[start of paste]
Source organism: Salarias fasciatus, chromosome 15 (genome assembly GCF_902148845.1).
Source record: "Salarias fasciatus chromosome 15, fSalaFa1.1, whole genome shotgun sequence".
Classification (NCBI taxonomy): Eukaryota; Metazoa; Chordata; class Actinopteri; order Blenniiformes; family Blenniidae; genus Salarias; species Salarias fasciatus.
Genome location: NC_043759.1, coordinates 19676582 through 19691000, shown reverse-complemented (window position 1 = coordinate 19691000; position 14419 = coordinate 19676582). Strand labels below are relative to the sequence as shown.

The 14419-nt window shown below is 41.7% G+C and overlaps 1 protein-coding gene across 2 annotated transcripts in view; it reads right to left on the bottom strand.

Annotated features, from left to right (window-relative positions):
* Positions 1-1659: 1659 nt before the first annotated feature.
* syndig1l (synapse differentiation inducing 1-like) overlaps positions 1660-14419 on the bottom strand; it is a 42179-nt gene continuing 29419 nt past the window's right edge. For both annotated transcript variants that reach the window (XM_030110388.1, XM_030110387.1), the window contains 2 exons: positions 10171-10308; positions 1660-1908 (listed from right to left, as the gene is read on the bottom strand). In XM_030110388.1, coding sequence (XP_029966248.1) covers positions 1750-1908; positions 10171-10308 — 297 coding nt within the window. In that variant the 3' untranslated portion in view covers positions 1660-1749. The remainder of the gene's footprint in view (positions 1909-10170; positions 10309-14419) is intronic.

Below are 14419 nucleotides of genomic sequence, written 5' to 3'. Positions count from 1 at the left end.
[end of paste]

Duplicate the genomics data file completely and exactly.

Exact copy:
Source organism: Salarias fasciatus, chromosome 15 (genome assembly GCF_902148845.1).
Source record: "Salarias fasciatus chromosome 15, fSalaFa1.1, whole genome shotgun sequence".
Classification (NCBI taxonomy): Eukaryota; Metazoa; Chordata; class Actinopteri; order Blenniiformes; family Blenniidae; genus Salarias; species Salarias fasciatus.
Genome location: NC_043759.1, coordinates 19676582 through 19691000, shown reverse-complemented (window position 1 = coordinate 19691000; position 14419 = coordinate 19676582). Strand labels below are relative to the sequence as shown.

The 14419-nt window shown below is 41.7% G+C and overlaps 1 protein-coding gene across 2 annotated transcripts in view; it reads right to left on the bottom strand.

Annotated features, from left to right (window-relative positions):
* Positions 1-1659: 1659 nt before the first annotated feature.
* syndig1l (synapse differentiation inducing 1-like) overlaps positions 1660-14419 on the bottom strand; it is a 42179-nt gene continuing 29419 nt past the window's right edge. For both annotated transcript variants that reach the window (XM_030110388.1, XM_030110387.1), the window contains 2 exons: positions 10171-10308; positions 1660-1908 (listed from right to left, as the gene is read on the bottom strand). In XM_030110388.1, coding sequence (XP_029966248.1) covers positions 1750-1908; positions 10171-10308 — 297 coding nt within the window. In that variant the 3' untranslated portion in view covers positions 1660-1749. The remainder of the gene's footprint in view (positions 1909-10170; positions 10309-14419) is intronic.

Below are 14419 nucleotides of genomic sequence, written 5' to 3'. Positions count from 1 at the left end.